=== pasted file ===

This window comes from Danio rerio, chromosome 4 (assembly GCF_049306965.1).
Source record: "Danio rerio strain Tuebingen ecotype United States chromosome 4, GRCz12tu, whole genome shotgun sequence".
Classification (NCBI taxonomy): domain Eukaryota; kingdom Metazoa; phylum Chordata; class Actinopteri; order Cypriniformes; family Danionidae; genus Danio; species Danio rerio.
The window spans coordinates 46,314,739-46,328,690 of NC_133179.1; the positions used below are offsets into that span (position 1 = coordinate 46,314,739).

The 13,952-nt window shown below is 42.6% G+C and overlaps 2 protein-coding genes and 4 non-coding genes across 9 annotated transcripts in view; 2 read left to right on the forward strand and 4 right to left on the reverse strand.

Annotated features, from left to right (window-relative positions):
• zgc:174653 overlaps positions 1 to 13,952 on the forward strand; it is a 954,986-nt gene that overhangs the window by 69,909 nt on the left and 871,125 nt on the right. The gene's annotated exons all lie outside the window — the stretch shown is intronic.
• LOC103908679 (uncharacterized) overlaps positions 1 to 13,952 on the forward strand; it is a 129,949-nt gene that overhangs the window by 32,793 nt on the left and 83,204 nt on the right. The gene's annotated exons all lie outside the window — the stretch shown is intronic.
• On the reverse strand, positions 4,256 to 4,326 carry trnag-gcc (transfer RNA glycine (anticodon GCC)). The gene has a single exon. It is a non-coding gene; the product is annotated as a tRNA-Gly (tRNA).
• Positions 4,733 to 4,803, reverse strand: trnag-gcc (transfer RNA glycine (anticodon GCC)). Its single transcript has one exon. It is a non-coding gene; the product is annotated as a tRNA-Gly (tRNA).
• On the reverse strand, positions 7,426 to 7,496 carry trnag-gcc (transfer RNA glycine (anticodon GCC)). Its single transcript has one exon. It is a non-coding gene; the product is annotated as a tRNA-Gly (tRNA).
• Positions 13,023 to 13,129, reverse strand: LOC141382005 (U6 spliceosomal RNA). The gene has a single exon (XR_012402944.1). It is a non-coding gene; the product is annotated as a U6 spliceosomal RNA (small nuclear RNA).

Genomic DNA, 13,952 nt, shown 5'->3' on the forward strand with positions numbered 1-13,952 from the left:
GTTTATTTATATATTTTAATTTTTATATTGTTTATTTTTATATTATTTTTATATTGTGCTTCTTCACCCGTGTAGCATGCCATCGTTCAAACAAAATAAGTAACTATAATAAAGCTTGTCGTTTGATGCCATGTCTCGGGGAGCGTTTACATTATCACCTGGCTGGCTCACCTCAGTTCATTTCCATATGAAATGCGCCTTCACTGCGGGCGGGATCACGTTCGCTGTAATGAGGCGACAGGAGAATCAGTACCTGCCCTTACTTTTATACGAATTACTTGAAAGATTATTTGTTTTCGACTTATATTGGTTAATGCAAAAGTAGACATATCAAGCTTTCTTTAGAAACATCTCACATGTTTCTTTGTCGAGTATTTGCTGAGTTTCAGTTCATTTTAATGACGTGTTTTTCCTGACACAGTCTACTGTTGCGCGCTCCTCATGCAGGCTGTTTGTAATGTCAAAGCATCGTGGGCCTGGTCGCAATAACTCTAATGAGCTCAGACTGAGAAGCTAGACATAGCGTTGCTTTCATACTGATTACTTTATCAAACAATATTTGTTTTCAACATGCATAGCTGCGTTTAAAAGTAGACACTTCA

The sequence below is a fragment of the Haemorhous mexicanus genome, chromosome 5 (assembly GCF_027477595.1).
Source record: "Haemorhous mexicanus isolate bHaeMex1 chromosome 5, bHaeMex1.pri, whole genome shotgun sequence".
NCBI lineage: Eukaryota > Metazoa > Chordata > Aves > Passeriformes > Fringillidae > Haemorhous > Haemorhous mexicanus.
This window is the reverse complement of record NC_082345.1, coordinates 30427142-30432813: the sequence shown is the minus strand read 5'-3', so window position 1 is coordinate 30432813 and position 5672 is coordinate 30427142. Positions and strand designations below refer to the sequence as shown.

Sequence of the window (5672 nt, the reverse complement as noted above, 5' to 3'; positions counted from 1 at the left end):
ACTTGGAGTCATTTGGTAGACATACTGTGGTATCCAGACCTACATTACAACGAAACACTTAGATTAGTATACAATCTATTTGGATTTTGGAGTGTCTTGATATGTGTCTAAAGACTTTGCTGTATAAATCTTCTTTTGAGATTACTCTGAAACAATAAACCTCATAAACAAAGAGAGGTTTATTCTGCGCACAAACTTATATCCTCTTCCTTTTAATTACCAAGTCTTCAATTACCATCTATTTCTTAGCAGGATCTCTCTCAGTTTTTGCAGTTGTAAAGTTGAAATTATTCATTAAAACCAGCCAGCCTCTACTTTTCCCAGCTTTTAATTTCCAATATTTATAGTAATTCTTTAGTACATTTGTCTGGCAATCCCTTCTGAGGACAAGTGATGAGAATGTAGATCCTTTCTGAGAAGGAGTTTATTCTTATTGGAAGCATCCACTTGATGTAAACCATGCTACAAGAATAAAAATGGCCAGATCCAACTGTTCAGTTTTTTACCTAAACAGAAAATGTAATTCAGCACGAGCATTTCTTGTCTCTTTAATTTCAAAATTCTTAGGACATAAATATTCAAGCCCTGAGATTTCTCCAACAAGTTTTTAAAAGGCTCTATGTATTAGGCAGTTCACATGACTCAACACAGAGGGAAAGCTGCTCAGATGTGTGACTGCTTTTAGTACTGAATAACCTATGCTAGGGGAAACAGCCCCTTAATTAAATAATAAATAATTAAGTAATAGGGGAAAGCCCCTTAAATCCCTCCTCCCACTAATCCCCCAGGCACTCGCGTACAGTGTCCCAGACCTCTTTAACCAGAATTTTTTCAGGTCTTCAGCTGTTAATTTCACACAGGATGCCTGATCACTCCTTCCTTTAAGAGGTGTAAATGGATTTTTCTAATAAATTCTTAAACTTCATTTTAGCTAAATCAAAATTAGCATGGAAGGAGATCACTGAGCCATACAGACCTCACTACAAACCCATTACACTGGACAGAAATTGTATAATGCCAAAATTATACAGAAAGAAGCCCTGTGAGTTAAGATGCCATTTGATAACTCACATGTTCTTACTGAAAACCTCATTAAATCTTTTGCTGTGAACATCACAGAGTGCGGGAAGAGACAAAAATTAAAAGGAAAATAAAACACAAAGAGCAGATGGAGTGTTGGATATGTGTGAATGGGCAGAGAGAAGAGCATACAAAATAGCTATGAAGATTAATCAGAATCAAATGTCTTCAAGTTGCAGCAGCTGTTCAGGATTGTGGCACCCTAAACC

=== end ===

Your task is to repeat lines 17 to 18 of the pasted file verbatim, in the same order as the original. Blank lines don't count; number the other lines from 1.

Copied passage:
NCBI lineage: Eukaryota > Metazoa > Chordata > Aves > Passeriformes > Fringillidae > Haemorhous > Haemorhous mexicanus.
This window is the reverse complement of record NC_082345.1, coordinates 30427142-30432813: the sequence shown is the minus strand read 5'-3', so window position 1 is coordinate 30432813 and position 5672 is coordinate 30427142. Positions and strand designations below refer to the sequence as shown.